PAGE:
Best way to disable Windows 10 Update and take control when the updates should take place?

We are using a bunch of Windows 10 laptops on weekends to teach kids computer stuff. The laptops are used at different locations every time, and are only connected to the Internet via WiFi and never to a LAN with an Ethernet-cable.

What we do not want happening during these weekend sessions, is a Windows Update session of any kind which can disrupt the whole experience for the kids. But what is the best way to take control of Windows 10 update so that it will not happen automatically?

I have read that there are a couple of different options of which changing the setting with the Group Policy Editor is one, and the other Disable Windows Update Service. But which of these is best for our purpose?

As we do very basic stuff on these laptops, we do not really need to update the laptops at all after they have been installed and found properly working. But let us say that twice a year would be a reasonable schedule for us as we might want to upgrade the installed software as well and add some new maybe. Should we use the Group Policy way, or disable the update service? Or is there even a better way given our situation when we use the laptops as seldom as we do (a couple of hours each weekend)?

I have read somewhere that some people have experienced the update service automatically turning back on again after having been set to disabled?
Dag WoltersAsked:
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Mal OsborneAlpha GeekCommented:
If you are considering configuiration via a Group Policy Object, then I assume these machines are running Windows 10Pro,  domain members, and at least occasionally can see a Domona Controller, and other servers on the LAN?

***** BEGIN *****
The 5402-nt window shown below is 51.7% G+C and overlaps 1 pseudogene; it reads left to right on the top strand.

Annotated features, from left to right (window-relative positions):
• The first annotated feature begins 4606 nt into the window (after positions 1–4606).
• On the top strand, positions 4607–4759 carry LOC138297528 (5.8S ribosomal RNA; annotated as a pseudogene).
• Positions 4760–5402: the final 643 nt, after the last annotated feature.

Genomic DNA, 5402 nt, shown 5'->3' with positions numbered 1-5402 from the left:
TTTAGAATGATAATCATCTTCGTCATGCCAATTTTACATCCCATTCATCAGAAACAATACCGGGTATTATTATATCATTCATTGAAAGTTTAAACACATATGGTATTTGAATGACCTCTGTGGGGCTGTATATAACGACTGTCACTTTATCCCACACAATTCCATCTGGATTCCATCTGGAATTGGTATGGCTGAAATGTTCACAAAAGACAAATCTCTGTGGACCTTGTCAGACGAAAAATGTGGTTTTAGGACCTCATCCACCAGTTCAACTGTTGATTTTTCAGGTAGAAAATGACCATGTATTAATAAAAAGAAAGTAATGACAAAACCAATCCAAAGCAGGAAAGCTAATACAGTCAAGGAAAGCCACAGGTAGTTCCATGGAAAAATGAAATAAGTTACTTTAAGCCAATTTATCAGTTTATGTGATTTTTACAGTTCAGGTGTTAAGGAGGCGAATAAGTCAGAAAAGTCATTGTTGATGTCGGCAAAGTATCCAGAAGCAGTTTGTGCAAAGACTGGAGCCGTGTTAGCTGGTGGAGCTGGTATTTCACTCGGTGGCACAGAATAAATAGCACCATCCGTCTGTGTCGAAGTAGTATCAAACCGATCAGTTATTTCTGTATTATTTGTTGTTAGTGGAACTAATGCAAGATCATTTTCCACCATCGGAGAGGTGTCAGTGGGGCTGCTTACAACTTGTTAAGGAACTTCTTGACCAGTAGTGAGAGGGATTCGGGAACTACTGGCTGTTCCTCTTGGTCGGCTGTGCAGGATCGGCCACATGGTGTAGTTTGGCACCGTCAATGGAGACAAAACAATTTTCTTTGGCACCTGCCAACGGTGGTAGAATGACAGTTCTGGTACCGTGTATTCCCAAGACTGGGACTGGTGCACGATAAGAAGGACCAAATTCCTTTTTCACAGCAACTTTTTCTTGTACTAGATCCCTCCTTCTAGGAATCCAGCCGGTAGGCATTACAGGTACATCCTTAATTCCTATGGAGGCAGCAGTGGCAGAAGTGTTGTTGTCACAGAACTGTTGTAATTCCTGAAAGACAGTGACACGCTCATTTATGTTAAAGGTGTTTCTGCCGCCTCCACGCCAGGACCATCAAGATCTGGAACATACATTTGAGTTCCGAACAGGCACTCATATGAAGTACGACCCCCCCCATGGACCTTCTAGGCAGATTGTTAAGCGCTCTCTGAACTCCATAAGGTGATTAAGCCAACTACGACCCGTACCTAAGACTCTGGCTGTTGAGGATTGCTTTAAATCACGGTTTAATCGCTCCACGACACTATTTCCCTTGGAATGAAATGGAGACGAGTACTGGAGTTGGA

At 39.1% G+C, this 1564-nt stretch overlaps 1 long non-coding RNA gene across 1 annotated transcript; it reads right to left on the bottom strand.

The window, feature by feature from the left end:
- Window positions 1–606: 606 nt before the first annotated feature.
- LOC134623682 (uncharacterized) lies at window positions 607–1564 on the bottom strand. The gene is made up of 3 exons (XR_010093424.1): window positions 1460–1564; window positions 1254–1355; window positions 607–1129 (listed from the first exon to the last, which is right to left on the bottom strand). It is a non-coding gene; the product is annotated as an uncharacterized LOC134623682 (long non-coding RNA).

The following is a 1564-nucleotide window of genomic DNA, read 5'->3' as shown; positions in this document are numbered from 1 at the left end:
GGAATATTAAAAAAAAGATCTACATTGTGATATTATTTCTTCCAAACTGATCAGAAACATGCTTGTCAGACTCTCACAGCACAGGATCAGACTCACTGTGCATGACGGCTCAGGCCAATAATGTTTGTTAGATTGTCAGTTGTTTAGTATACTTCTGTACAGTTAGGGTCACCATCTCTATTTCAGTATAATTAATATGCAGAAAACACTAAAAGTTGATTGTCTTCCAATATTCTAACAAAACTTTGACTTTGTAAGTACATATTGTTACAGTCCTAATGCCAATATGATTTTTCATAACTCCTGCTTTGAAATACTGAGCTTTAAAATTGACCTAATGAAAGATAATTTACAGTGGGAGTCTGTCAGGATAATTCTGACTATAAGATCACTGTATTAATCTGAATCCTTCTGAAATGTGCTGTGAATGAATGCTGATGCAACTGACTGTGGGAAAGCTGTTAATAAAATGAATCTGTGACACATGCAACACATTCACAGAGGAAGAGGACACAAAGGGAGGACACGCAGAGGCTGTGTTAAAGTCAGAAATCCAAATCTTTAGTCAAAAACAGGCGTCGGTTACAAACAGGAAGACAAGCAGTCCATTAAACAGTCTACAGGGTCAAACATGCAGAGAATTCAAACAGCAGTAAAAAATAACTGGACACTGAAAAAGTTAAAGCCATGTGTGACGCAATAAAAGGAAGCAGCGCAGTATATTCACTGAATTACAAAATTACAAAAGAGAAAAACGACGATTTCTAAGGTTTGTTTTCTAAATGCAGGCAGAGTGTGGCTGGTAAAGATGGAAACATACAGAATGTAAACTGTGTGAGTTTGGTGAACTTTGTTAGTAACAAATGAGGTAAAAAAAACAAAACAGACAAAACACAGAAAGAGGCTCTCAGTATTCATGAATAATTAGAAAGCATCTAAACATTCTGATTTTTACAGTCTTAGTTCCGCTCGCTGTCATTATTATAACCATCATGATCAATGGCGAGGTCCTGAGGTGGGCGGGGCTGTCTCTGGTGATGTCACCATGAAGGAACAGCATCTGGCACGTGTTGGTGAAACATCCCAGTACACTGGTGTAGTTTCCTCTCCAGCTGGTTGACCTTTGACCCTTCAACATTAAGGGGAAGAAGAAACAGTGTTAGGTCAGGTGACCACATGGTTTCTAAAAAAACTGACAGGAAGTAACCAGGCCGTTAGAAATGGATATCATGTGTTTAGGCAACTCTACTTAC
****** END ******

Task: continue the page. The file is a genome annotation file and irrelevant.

In this case, probably the best way to go would be to install a WSUS server. This pulls down patches and keeps them stored on a central server. Machines then download the patches and instal as configured. You can decide which patches to install, and when. You also get a central view of the patch status on each machine, and can generate various reports.

WSUS is free, as a download for older versions of Windows Server, or as a role on more recent versions. It uses a fair bit of disk space as a repository for patches, this need not be backed up, and can be on a crappy old desktop drive if money is tight. It saves bandwidth, if 500 machines need a patch, it only gets downloaded once.


More here:  https://technet.microsoft.com/en-us/library/cc539281.aspx
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Sam Simon NasserIT Support ProfessionalCommented:
if you have a server, you can immplement WSUS to deliver updates. otherwise, configure the updates to be delivered manually when triggered.
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Dag WoltersAuthor Commented:
Thanks Mal and Sam Simon!
At the moment we do not have any server at all. The laptops are individually installed with Windows 10 Pro and some other software for the kids' education (coding apps like Python, Scratch and VS Code for example). Then the laptops are used on weekends a couple of hours and then stored until the next weekend session when the kids use them again. We have not configured the laptops to belong to any domain, etc, today. For the moment they are just individual laptops.